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The 12 Tribes of Ishmael



Dumah is mentioned in the Biblical records as a city in Canaan (Joshua 15:52) It is also associated with Edom and Seir in Isaiah 21:11

Dumah is generally identified by historians with the Addyrian Adummatu people. Esarhaddon related how, in his attempt to subdue the Arabs, his father, Sennacherib struck against their capital, Adummatu, which he called the stronghold of the Arabs. Sennacherib captured their king, Haza'il, who is called, King of the Arabs. Kaza'il is also referred to in one inscription of Ashurbanipal as King of the Kedarites.

From a geographical standpoint, Adummatu is often associated with the medieval Arabic Dumat el-Jandal, which was in ancient times a very important and strategic junction on the major trade route between Syria, Babylon, Najd and the Hijaz area. Dumat el Jandal is at the southeastern end of Al Jawf, which is a desert basin, and often denotes the whole lower region of Wadi as Sirhan, the famous depression situated half way between Syria and Mesopotamia. This area has water, and was a stopping place for caravan traders coming from Tayma, before proceeding on to Syria or Babylonia.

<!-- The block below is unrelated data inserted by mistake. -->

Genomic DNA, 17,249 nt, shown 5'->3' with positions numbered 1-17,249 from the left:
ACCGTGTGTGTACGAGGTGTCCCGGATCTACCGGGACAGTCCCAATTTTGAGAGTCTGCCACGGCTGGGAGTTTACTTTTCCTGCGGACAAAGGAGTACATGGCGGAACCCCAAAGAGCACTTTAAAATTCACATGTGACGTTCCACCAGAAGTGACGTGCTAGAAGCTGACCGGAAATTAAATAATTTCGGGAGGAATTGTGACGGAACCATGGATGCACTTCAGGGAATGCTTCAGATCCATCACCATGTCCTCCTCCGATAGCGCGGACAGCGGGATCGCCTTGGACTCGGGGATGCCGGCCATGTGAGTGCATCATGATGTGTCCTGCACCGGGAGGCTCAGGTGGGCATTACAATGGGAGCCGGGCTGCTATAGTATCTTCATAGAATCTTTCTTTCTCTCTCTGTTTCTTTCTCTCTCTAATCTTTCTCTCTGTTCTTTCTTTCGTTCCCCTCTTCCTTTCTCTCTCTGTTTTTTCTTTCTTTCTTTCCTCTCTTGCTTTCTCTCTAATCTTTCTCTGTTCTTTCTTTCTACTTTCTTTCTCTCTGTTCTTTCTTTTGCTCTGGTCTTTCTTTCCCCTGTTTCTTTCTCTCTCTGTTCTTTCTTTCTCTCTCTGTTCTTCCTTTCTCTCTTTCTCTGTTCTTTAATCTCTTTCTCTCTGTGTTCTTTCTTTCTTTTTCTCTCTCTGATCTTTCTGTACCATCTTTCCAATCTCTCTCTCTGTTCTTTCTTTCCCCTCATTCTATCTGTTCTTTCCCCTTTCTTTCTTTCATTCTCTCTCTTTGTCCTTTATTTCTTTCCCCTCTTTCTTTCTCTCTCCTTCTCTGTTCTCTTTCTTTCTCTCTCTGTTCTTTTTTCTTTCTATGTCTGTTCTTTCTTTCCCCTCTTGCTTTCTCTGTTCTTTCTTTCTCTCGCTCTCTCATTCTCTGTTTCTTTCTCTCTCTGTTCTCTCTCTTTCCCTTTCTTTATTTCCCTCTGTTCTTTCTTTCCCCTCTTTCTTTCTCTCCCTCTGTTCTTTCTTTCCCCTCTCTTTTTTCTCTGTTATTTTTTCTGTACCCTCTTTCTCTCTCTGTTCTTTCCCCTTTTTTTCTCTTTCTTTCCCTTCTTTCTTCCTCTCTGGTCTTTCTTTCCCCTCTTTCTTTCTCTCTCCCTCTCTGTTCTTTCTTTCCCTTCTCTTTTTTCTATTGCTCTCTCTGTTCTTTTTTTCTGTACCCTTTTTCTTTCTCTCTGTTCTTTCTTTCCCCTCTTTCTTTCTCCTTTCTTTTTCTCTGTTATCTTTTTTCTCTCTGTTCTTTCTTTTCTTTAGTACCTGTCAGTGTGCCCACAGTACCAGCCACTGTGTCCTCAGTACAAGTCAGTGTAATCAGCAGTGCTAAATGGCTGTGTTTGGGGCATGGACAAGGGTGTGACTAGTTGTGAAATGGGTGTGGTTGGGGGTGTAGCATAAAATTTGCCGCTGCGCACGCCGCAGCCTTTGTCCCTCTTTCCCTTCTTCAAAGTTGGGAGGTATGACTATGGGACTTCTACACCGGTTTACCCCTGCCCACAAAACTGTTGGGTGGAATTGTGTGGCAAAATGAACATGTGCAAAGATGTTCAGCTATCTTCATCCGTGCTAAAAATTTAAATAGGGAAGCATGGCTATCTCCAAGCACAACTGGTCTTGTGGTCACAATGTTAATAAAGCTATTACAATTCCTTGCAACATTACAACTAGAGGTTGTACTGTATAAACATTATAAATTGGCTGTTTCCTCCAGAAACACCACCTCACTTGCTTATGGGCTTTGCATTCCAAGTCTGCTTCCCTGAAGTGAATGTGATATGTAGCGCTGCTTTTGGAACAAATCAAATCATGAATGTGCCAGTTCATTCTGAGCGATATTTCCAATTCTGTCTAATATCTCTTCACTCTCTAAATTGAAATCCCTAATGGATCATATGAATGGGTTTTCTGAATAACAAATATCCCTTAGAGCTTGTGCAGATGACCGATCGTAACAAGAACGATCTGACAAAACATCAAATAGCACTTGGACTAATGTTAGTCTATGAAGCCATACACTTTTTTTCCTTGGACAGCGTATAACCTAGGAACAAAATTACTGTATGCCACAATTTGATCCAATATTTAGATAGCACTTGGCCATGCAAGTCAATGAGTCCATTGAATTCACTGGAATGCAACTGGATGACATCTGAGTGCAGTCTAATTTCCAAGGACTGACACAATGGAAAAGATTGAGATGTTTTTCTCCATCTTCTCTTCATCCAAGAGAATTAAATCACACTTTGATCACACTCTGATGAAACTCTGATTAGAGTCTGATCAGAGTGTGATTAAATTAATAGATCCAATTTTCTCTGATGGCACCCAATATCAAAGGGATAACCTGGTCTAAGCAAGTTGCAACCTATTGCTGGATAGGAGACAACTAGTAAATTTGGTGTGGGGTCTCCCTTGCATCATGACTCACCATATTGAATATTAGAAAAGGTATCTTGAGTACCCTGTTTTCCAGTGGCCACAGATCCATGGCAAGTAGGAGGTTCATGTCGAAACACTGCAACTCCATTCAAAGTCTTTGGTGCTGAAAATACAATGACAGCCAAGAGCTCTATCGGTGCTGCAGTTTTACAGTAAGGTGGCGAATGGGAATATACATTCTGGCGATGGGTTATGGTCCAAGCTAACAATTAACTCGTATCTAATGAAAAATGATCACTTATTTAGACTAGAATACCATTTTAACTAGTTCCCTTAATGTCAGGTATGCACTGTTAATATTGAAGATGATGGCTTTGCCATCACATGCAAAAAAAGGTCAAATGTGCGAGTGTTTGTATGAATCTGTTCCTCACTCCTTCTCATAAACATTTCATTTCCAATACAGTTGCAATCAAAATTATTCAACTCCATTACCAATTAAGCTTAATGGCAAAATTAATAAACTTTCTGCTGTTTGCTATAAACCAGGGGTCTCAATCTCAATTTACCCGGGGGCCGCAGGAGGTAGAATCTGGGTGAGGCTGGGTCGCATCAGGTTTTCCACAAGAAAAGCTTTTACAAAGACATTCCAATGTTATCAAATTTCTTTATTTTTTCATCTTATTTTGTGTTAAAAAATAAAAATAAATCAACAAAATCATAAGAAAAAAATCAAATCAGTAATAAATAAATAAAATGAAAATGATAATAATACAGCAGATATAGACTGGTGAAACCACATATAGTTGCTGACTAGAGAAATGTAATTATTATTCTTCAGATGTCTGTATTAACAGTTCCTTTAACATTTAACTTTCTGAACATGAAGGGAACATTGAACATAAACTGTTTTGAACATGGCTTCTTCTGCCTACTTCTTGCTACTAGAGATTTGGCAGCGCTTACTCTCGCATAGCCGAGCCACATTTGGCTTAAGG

This strategic location effectively made Dumah the entrance to north Arabia. This oasis was the center of rule for many north Arabian kings and queens, as related to us in Assyrian records.













 Who were the Nabataeans?  The Muslim Invasion
 Arabia in Ancient History  The Crusades
 Early History  Rediscovery
 Middle History  The Hagarites/Gerrhaeans
 Late History  The Twelve Tribes of Ishmael
 The Fall of Petra
Nabajoth, Mibsam, Kedar, Adbeel, Mishma, Dumah,
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